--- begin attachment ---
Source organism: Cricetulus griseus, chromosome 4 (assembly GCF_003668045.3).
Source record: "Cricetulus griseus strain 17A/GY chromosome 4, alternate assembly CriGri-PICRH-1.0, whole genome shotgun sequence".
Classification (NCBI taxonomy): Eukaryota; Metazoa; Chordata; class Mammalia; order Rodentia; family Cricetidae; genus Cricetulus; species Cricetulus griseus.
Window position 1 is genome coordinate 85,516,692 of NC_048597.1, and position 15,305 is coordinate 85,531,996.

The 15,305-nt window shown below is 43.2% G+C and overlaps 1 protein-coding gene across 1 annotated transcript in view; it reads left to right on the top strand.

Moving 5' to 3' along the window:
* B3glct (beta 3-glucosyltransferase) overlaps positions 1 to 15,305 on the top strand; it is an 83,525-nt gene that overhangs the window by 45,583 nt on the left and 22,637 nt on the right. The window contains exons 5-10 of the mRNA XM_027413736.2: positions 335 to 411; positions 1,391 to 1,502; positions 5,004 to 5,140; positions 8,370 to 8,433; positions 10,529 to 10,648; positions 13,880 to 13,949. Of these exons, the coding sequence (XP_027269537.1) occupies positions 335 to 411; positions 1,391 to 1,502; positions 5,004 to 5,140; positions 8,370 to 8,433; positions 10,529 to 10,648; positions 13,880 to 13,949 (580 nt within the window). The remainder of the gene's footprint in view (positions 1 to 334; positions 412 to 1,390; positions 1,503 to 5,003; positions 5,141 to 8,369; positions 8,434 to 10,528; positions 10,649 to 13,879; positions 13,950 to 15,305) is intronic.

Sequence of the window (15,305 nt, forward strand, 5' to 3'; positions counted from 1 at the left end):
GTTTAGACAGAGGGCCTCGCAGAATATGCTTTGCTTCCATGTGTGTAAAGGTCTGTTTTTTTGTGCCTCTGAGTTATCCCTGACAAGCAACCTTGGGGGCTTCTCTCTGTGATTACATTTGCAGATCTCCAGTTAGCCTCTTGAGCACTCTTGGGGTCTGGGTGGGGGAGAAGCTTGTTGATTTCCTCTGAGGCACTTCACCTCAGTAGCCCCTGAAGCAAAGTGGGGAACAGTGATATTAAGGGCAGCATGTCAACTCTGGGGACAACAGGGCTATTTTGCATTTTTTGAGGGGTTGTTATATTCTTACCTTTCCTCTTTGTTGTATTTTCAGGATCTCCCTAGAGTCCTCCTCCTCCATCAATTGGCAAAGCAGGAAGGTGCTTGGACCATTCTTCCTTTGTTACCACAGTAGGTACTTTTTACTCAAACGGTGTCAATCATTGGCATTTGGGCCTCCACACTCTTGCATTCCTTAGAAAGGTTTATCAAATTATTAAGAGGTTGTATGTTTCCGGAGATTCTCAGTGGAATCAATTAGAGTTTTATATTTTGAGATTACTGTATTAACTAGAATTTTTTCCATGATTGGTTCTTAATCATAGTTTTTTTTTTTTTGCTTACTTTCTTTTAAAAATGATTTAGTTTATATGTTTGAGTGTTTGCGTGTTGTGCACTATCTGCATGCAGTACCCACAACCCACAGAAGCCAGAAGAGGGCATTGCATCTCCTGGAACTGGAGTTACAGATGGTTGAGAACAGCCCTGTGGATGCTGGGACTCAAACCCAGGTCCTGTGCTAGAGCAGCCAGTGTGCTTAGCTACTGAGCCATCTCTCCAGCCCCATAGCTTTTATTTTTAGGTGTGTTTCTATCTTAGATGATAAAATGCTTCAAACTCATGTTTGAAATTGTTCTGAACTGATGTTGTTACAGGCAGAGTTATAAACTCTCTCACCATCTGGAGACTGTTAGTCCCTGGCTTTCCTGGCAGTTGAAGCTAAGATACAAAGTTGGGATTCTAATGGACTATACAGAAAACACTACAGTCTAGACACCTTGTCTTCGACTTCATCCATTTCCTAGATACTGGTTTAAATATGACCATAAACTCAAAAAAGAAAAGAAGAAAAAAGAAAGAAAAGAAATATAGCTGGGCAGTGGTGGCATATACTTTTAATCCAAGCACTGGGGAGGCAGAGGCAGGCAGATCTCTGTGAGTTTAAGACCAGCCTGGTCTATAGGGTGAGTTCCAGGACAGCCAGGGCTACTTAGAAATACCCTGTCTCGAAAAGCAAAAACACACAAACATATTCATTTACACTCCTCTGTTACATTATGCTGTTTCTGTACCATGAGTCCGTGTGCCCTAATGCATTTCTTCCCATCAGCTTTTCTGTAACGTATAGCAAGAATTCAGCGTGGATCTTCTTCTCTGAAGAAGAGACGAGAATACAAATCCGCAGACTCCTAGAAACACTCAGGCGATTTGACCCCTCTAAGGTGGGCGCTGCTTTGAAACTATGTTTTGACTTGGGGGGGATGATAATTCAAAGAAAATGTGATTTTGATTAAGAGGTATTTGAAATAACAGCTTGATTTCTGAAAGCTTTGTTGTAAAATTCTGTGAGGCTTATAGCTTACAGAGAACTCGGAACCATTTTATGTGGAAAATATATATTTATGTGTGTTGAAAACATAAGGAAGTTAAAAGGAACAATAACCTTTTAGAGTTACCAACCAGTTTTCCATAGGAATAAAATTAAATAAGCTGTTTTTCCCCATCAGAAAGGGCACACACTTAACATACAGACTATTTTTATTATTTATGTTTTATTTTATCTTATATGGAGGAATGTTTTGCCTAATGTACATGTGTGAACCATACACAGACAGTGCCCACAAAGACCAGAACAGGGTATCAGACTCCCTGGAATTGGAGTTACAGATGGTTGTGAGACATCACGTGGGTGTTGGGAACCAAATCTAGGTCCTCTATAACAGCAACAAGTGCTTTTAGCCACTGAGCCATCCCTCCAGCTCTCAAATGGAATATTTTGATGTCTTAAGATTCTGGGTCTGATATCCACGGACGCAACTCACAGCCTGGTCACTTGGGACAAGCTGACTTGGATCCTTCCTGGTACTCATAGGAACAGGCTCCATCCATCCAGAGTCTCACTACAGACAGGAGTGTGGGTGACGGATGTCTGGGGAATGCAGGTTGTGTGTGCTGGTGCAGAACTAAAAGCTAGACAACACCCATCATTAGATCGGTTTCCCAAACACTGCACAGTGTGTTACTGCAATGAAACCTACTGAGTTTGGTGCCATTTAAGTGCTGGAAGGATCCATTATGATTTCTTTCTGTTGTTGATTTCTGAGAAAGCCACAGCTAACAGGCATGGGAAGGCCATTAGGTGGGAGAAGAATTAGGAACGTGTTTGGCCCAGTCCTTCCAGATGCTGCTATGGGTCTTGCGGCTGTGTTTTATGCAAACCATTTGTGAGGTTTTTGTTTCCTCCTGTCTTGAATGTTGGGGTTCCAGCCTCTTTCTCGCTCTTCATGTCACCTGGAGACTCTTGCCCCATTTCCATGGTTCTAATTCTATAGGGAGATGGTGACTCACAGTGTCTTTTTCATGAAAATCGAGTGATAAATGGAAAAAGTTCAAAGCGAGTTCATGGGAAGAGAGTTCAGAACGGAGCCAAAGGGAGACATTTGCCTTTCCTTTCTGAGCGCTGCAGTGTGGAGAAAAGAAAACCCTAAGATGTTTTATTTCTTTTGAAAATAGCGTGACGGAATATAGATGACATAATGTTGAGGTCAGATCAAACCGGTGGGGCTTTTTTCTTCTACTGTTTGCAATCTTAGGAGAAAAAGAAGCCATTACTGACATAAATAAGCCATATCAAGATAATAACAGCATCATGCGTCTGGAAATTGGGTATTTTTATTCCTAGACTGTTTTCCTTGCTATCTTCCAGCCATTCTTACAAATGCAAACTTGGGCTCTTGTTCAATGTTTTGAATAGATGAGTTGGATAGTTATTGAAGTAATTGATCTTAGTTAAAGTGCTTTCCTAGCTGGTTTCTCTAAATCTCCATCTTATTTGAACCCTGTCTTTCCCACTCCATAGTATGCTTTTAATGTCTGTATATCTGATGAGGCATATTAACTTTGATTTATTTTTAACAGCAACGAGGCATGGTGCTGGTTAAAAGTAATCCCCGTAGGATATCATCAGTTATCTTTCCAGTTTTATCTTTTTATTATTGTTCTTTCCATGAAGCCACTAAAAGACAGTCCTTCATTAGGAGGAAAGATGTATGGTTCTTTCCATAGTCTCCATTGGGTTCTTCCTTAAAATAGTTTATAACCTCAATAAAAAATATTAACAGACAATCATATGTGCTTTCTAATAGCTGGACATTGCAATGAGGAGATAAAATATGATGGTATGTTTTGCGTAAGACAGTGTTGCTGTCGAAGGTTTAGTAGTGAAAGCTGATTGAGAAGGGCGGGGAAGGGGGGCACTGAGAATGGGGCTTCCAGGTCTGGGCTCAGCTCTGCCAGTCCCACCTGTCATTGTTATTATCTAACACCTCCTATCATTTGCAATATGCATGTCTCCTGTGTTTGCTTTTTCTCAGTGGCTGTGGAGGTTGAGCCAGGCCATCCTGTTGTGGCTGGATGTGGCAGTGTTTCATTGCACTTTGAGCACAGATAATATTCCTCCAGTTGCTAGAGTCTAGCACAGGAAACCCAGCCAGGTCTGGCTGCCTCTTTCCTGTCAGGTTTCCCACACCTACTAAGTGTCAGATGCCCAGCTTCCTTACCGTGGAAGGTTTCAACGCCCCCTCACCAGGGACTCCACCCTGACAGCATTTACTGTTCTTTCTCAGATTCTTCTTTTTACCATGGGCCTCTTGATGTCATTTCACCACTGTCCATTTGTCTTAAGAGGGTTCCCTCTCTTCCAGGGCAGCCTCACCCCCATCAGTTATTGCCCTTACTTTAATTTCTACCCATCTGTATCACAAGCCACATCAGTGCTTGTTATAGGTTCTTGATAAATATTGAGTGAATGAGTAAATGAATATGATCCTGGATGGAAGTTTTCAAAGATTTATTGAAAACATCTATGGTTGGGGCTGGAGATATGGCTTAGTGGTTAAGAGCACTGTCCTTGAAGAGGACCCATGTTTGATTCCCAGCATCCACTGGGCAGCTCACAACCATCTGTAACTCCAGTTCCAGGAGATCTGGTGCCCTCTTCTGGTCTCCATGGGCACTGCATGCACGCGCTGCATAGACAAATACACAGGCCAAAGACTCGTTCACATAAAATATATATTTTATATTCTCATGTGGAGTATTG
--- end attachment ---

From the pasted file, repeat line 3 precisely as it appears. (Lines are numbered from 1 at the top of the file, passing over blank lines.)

Classification (NCBI taxonomy): Eukaryota; Metazoa; Chordata; class Mammalia; order Rodentia; family Cricetidae; genus Cricetulus; species Cricetulus griseus.